♠ Ideological thought equates elites and commoners ♣ absent ♥ Caste system. "There have been a number of attempts to underplay, to question, and to lampoon the hierarchical inequality and even the existence of the caste system. As we will also see it differs, in some degree, from region to region. However, the concepts of varna and, more importantly, jati lie at the heart of the caste system and they form an ideal core around which the complexity of detail and difference can then be erected. [...] Thus the four varnas are the Brahmins who represent priesthood and learning, the Kshatriyas who represent the warriors and kings, who protect the people, the Vaishyas who represent the people who engage in agriculture, farming and trade, and the Shudras who represent the servants who look after and serve the others. The Brahmins fulfil the function of the mouth, the Kshatriyas fulfil the function of the arms, the Vaishyas fulfil the function of the thighs, and the Shudras fulfil the function of the feet. The model is clearly a hierarchy but it is a complementary hierarchy and unity, wherein the different elements sustain one another. [...]In practice the key to the caste system are the sub-castes, or jatis. There are a great number of these in each varna, and in practice there is a hierarchy within each set so that only certain jatis can marry and eat with each other. Not all Brahmins, Kshatriyas, Vaishyas or Shudras can marry or eat together. Those privileges are confined to a limited number of jatis within each varna. [...] Clearly there have been changes in the system over long centuries. Particular jatis have elevated themselves through economic means, through disputing status, through propaganda, through moving, through changing religion, and so on. But on the whole, over such a long period of time, the system has remained strong, especially in the villages. [...] The strength of the caste system has been enhanced by another principle emphasised by Dumont (1980) in his classical work entitled ‘’Homo Hierarchicus: The Caste System and its Implications’’. According to Dumont, in addition to the distinctions already outlined that fit varnas and jatis into hierarchies, another must be added. This distinction takes caste hierarchical divides beyond the kind of class distinctions found in eighteenth-century Britain or in the Ancien Regime in Europe, by stressing the opposition between purity and pollution. Caste difference, according to this classification, goes beyond class differences into this other realm of ritual purity and pollution. The Brahmins are the highest and purest varna, and the Dalits are the lowest, in that they are outside varna and are impure altogether. The other varnas rank in between. Pollution occurs in different ways. It occurs through bodily contact of one sort or another, with menstrual cycles, through birth and death, through emissions such as faeces, urine and saliva, and through contact with night-soil, dirty clothes, unswept rooms and so on. Thus marriage and sex have to function within the correct set of jatis in the correct varna. Polluting jobs such as laundering and sweeping are done by people of lower castes so that the blood of people of higher castes can remain ‘pure’. Equally menstrual activity among older women makes them more ‘impure’ than men or pre-menstrual virgins, and therefore women are more polluting than men. They will thus often live semi-separately while menstruating, during which time they will also avoid going to the temple and therefore ‘polluting’ the gods. Furthermore, untouchable Dalits were prohibited from entering many temples before the post-Independence freedom-of-temple-entry legislation and even now they are kept out of some temples in many villages. [...] It is also true to say that Dumont’s thesis suffers from exaggeration and other matters are important in discussing caste. Nevertheless, there is at least an element of truth in the notion that purity and pollution has relevance in any discussion of caste.” [131]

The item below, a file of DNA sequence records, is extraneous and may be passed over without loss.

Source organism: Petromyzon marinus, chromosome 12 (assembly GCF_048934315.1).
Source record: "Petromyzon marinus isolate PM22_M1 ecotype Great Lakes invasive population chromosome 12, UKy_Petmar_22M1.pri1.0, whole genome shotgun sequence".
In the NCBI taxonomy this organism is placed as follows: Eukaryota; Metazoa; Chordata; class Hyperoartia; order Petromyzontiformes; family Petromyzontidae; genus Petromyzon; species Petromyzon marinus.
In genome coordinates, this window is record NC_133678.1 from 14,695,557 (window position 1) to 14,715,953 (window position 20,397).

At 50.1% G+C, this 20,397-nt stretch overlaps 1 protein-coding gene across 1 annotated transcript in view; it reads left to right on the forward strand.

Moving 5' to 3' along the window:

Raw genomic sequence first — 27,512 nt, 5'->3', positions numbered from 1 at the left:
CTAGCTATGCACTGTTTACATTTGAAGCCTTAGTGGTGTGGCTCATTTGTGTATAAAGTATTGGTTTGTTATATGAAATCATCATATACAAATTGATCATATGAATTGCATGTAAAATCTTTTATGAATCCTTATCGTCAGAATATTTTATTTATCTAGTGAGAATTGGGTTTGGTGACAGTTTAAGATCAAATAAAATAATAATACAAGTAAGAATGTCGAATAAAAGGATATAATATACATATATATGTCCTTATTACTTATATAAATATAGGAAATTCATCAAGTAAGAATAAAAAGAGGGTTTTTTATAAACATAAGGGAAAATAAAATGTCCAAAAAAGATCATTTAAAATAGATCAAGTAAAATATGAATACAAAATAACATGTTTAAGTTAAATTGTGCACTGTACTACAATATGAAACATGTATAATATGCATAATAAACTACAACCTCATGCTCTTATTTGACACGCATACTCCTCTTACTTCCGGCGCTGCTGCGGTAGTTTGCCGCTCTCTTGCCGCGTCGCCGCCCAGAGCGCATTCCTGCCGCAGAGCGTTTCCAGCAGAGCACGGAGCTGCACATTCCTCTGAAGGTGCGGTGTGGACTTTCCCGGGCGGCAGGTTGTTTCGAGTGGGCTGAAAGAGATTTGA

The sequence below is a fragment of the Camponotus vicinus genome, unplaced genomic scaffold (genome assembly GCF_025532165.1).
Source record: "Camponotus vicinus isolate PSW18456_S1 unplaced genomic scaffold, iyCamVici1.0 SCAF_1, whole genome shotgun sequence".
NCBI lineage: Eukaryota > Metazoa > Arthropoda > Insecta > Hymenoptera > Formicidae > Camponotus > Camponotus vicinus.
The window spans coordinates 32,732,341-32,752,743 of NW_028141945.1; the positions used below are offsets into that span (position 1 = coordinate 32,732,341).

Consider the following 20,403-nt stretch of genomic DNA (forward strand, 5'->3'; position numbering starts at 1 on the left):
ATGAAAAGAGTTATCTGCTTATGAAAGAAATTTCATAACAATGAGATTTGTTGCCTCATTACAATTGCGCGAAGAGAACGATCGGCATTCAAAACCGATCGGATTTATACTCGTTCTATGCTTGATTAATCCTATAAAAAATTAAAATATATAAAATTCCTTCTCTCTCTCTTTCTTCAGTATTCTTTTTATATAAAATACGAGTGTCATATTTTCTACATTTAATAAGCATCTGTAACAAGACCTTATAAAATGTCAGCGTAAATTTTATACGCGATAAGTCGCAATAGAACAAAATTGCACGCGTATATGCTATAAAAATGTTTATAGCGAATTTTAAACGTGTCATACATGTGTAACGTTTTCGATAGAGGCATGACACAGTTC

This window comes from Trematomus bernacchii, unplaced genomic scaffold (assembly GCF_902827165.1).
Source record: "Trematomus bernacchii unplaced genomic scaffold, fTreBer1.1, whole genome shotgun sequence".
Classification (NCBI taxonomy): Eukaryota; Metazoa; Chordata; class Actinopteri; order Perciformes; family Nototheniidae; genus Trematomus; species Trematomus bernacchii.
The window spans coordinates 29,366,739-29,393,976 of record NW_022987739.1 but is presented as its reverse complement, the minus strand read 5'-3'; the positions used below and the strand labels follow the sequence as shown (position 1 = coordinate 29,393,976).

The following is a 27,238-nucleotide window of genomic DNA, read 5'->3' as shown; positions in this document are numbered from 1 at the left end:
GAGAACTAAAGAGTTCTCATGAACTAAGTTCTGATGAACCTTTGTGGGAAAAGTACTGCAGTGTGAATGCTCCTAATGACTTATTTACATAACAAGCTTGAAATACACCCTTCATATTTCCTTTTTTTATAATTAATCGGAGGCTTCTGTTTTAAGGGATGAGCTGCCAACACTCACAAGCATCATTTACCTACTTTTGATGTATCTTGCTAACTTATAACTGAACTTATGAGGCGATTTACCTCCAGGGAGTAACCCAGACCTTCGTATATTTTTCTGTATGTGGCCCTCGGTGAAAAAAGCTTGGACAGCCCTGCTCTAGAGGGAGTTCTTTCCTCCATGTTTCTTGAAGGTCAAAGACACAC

♠ production of public goods ♣ suspected unknown ♥ absent/present/unknown. Public Goods refer to anything that incurs cost to an individual or group of individuals, but that can be used or enjoyed by others who did not incur any of the cost, namely the public at large. They are non-excludable and non-rivalrous goods. Examples are roads, public drinking fountains, public parks or theatres, temples open to the public, etc.

Moralizing Supernatural Powers

♠ Moral concern is primary ♣ present ♥
♠ Moralizing enforcement is certain ♣ present ♥
♠ Moralizing norms are broad ♣ present ♥
♠ Moralizing enforcement is targeted ♣ present ♥
♠ Moralizing enforcement of rulers ♣ present ♥
♠ Moralizing religion adopted by elites ♣ present ♥
♠ Moralizing religion adopted by commoners ♣ present ♥
♠ Moralizing enforcement in afterlife ♣ present ♥
♠ Moralizing enforcement in this life ♣ absent ♥
♠ Moralizing enforcement is agentic ♣ absent ♥

These data were reviewed by expert advisors and consultants. For a detailed description of these data, refer to the relevant Analytic Narratives, reference tables, and acknowledgements page. [132] [133] [134]